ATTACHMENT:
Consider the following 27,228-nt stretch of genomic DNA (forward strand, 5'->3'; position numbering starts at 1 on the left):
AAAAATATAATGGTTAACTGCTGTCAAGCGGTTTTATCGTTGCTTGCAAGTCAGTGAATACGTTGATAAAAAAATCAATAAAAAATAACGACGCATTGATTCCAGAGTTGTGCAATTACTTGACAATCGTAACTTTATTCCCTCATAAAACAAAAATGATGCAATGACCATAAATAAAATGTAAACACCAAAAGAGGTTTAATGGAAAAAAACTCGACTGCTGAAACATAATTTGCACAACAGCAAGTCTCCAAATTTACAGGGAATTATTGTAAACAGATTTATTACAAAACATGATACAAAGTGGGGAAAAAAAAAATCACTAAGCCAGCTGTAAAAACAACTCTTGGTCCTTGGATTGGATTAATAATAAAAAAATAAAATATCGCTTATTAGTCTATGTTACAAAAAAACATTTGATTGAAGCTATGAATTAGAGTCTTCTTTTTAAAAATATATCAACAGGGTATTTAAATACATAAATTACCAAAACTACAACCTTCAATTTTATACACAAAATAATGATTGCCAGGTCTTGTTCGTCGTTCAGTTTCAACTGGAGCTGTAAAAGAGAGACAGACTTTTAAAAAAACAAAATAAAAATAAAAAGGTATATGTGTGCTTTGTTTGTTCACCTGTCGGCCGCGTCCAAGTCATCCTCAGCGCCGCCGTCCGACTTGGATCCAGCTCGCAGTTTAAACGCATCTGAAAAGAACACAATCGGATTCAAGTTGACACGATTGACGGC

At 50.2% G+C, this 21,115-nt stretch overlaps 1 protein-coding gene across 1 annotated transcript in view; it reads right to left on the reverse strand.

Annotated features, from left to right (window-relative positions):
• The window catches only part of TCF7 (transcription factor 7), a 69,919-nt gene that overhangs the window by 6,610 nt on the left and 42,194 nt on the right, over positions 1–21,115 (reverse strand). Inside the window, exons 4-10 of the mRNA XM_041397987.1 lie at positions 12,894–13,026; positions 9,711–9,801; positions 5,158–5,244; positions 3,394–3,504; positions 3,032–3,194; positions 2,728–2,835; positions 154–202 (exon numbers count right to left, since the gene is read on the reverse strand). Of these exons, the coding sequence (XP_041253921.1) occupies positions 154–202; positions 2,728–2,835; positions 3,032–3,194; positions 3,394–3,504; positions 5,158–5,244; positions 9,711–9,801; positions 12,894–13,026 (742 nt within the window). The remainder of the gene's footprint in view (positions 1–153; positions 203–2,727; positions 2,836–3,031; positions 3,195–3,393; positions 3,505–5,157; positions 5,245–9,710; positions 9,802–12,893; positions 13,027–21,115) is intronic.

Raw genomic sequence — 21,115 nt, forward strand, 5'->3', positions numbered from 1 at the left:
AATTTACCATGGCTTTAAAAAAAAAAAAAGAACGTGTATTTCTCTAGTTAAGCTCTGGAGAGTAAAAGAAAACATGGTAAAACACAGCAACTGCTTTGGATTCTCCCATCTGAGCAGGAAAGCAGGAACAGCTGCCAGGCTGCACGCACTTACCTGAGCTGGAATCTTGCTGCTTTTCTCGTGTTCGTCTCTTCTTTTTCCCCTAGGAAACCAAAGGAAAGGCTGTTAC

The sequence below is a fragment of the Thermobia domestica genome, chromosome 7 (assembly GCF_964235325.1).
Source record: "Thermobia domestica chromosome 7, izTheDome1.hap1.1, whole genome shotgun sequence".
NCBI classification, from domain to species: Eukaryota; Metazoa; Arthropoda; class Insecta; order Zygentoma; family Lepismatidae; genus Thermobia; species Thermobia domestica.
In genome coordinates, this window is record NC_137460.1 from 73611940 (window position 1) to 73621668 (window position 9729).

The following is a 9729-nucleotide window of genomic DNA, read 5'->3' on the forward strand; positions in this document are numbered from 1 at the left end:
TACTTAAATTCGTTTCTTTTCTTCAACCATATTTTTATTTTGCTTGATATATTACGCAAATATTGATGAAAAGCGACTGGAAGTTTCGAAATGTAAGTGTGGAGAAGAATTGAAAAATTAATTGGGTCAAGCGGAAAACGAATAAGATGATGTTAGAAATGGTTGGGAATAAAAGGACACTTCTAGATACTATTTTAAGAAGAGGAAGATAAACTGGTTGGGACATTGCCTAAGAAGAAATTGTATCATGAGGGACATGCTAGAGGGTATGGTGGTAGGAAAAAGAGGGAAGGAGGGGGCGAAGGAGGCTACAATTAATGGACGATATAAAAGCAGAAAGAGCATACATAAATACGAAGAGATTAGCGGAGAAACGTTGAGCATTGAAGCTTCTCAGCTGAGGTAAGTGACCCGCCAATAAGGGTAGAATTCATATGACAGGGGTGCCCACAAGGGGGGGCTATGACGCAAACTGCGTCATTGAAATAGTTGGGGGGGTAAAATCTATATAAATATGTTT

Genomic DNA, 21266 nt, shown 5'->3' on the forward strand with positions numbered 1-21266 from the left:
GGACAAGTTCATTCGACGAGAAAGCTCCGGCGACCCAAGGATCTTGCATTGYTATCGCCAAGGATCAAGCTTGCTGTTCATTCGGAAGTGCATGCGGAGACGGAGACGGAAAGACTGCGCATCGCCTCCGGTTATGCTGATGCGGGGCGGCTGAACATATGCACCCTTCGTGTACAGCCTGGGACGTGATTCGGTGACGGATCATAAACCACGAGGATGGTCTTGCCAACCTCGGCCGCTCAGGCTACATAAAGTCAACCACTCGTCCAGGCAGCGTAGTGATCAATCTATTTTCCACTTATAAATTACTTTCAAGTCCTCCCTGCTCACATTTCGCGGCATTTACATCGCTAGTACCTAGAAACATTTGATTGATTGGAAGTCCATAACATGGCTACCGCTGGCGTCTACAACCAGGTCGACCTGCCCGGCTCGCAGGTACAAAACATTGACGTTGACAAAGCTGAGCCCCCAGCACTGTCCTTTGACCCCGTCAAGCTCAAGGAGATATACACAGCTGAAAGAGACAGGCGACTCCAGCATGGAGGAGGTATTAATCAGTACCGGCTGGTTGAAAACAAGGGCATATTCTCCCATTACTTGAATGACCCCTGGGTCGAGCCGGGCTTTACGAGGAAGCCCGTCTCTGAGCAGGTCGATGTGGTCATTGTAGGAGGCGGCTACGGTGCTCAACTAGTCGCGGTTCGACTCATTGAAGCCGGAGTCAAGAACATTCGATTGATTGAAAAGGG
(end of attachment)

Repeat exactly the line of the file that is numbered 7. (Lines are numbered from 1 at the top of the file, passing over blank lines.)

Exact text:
AATTTACCATGGCTTTAAAAAAAAAAAAAGAACGTGTATTTCTCTAGTTAAGCTCTGGAGAGTAAAAGAAAACATGGTAAAACACAGCAACTGCTTTGGATTCTCCCATCTGAGCAGGAAAGCAGGAACAGCTGCCAGGCTGCACGCACTTACCTGAGCTGGAATCTTGCTGCTTTTCTCGTGTTCGTCTCTTCTTTTTCCCCTAGGAAACCAAAGGAAAGGCTGTTAC